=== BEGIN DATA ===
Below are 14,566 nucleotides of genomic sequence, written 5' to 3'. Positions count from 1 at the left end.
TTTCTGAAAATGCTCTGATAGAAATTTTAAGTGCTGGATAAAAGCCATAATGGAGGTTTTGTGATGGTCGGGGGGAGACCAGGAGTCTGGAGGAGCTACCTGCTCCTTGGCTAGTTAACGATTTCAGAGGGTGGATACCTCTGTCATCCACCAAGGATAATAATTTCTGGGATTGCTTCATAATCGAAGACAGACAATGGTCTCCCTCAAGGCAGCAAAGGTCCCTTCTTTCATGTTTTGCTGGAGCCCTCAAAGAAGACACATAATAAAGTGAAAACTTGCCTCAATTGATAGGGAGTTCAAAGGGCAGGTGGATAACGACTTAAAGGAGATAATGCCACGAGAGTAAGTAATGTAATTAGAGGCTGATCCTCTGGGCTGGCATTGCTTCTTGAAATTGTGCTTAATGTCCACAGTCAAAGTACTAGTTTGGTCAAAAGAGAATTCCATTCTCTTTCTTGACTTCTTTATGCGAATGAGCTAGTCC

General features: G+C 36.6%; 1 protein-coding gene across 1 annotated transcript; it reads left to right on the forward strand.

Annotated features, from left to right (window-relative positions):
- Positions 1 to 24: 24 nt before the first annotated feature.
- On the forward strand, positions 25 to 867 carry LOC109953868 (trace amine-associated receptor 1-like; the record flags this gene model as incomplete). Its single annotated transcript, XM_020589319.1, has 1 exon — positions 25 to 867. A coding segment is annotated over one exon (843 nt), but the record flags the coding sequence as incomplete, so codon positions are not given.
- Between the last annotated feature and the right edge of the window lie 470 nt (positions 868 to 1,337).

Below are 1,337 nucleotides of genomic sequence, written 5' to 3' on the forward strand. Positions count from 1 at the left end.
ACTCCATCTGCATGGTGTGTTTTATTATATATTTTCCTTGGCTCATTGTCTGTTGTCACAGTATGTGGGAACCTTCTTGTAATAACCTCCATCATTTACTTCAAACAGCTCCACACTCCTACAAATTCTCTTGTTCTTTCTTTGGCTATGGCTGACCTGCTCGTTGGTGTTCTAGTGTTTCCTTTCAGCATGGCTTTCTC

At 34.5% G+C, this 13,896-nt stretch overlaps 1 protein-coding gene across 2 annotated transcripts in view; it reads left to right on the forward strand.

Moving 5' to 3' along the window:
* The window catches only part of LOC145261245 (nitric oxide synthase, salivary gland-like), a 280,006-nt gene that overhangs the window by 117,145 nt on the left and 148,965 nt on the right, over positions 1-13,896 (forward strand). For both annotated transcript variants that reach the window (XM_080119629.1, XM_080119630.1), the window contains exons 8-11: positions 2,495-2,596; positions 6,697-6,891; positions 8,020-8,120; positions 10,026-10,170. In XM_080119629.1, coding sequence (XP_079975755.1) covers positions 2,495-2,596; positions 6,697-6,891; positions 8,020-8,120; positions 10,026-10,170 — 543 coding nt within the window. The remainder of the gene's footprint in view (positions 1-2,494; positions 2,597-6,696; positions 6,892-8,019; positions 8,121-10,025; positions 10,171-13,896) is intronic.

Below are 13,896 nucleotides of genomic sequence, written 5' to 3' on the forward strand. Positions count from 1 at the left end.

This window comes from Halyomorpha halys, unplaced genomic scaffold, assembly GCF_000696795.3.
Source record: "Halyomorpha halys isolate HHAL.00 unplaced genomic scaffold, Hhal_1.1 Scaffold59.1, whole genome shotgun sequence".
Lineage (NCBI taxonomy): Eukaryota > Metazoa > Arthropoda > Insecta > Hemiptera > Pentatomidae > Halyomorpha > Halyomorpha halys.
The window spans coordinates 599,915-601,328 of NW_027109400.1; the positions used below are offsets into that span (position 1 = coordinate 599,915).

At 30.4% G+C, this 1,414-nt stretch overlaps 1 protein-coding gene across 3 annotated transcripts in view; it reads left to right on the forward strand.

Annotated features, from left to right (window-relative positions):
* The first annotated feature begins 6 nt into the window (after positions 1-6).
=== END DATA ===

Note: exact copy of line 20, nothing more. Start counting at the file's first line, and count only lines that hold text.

* The first annotated feature begins 6 nt into the window (after positions 1-6).